Characterization of Polycyclic Aromatic Compounds in Commercial Pavement Sealcoat Products for Enhanced Source Apportionment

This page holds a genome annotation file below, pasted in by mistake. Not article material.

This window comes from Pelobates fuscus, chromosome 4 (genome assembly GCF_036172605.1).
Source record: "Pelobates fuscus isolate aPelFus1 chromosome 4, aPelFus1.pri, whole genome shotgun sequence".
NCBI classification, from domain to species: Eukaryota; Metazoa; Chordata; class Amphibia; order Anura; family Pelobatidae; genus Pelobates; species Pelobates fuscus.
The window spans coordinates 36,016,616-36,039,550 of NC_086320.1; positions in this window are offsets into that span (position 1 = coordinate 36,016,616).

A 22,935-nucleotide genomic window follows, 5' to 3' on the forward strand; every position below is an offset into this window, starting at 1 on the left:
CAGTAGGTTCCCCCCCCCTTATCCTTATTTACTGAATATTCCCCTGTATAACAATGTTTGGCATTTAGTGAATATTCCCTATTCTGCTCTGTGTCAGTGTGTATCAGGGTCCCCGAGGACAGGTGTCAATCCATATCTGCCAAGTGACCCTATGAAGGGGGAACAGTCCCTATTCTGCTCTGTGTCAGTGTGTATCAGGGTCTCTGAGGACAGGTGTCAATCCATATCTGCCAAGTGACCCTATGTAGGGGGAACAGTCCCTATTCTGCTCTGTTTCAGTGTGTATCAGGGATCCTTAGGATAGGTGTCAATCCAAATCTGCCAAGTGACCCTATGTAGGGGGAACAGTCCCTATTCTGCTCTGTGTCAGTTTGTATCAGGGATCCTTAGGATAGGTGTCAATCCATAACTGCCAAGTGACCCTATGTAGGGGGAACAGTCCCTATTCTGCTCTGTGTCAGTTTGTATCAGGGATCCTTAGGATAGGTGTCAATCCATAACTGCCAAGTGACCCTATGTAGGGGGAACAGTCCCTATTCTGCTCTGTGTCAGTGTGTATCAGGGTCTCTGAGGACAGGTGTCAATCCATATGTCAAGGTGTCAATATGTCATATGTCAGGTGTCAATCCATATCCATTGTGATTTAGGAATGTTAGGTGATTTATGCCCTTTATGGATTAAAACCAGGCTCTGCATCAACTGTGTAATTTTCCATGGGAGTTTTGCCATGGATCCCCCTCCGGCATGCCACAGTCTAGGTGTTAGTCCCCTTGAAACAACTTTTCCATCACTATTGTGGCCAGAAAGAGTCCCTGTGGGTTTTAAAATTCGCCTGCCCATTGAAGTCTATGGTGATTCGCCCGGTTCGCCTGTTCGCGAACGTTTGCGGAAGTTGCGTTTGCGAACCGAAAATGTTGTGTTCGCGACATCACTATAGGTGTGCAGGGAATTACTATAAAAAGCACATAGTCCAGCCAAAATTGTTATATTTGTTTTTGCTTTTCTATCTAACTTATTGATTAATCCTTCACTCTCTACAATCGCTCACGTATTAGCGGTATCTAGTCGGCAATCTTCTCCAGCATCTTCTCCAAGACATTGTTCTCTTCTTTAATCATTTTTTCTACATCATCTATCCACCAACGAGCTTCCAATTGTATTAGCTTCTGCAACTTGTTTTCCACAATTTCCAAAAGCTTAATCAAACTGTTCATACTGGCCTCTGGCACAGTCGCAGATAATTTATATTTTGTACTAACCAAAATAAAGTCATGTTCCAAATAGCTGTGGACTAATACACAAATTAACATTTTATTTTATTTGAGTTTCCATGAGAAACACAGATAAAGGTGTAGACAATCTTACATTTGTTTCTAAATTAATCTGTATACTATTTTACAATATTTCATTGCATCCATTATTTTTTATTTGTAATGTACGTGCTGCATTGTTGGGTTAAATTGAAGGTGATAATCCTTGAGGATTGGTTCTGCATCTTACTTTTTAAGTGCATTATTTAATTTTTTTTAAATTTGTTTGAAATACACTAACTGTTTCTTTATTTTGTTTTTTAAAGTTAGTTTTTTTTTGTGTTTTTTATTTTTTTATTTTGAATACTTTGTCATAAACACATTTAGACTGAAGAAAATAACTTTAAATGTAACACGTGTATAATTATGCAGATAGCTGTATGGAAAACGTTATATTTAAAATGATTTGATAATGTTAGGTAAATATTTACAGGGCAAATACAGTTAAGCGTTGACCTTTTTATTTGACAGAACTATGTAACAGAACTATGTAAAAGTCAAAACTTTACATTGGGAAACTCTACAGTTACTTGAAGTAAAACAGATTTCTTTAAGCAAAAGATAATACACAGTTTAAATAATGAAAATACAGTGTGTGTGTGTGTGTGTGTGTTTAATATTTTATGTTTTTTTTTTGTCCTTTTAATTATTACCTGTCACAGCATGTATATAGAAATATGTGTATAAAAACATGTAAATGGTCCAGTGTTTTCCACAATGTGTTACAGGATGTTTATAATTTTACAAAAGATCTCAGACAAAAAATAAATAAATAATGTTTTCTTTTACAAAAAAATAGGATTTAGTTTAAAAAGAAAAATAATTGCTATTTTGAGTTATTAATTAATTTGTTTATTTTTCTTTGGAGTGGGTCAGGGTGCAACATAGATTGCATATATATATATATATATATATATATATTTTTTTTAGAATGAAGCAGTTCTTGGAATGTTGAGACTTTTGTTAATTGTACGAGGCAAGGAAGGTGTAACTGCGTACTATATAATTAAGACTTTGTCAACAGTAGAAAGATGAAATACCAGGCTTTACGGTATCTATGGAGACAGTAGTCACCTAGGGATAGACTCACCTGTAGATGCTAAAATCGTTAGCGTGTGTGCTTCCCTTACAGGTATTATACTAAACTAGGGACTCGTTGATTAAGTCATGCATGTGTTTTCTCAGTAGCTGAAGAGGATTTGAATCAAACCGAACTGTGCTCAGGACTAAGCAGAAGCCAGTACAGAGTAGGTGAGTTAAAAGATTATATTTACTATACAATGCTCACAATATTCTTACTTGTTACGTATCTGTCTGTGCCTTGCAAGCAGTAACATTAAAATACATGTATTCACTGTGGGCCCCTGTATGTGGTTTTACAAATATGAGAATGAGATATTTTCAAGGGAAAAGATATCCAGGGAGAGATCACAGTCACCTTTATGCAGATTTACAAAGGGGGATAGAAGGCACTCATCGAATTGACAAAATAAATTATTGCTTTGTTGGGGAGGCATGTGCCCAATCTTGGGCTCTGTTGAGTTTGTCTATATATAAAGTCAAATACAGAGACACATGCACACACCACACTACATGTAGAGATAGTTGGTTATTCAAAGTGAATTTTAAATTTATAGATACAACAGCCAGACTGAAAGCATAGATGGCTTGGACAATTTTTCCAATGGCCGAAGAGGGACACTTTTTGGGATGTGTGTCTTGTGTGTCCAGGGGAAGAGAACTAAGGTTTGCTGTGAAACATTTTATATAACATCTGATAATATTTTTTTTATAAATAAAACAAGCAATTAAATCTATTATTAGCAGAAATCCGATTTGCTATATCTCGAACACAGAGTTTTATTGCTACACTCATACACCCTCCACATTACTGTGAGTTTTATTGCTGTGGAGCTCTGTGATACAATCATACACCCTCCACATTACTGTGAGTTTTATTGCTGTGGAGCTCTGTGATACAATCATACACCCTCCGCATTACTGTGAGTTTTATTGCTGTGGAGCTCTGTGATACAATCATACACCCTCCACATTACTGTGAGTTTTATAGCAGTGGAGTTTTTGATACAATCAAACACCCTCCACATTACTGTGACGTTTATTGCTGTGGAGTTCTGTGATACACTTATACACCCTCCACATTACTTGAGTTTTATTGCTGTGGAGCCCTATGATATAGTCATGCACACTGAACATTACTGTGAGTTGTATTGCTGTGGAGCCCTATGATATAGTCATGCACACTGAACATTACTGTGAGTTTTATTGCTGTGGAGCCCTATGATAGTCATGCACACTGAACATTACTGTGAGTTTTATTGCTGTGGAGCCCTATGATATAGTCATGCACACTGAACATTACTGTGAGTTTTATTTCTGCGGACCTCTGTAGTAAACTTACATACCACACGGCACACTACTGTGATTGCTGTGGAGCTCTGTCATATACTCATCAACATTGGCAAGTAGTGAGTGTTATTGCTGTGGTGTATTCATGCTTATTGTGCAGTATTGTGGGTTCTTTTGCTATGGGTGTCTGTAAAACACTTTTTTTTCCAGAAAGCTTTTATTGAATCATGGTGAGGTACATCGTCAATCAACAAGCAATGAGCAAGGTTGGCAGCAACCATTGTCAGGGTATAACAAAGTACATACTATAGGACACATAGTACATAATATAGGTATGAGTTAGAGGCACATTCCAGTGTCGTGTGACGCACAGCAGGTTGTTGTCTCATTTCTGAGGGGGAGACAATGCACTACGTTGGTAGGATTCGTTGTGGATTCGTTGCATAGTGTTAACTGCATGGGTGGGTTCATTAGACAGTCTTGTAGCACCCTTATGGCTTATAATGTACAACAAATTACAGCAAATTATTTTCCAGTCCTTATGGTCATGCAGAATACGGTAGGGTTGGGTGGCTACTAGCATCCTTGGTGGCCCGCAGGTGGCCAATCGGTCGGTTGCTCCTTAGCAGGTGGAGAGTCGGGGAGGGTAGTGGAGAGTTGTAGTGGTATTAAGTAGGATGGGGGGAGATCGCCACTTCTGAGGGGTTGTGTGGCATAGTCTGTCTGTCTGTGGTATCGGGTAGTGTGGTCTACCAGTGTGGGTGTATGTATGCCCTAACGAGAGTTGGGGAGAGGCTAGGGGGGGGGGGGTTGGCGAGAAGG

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Coal tar-based sealcoat (CTSC) products are an urban source of polycyclic aromatic compounds (PACs) to the environment. However, efforts to assess the environmental fate and impacts of CTSC-derived PACs are hindered by the ubiquity of (routinely monitored) PACs released from other environmental sources. To advance source identification of CTSC-derived PACs, we use comprehensive two-dimensional gas chromatography-high resolution mass spectrometry (GC × GC/HRMS) to characterize the major and minor components of CTSC products in comparison to those in other sources of PACs, viz., asphalt-based sealcoat products, diesel particulate, diesel fuel, used motor oil and roofing shingles. GC × GC/HRMS analyses of CTSC products led to the confident assignment of compounds with 88 unique elemental compositions, which includes a set of 240 individual PACs. Visualization of the resulting profiles using Kendrick mass defect plots and hierarchical cluster analysis highlighted compositional differences between the sources. Profiles of alkylated PAHs, and heteroatomic (N, O, S) PACs enabled greater specificity in source differentiation. Isomers of specific polycyclic aromatic nitrogen heterocycles (PANHs) were diagnostic for coal tar-derived PAC sources. The compounds identified and methods used for this identification are anticipated to aid in future efforts on risk assessment and source apportionment of PACs in environmental matrices.
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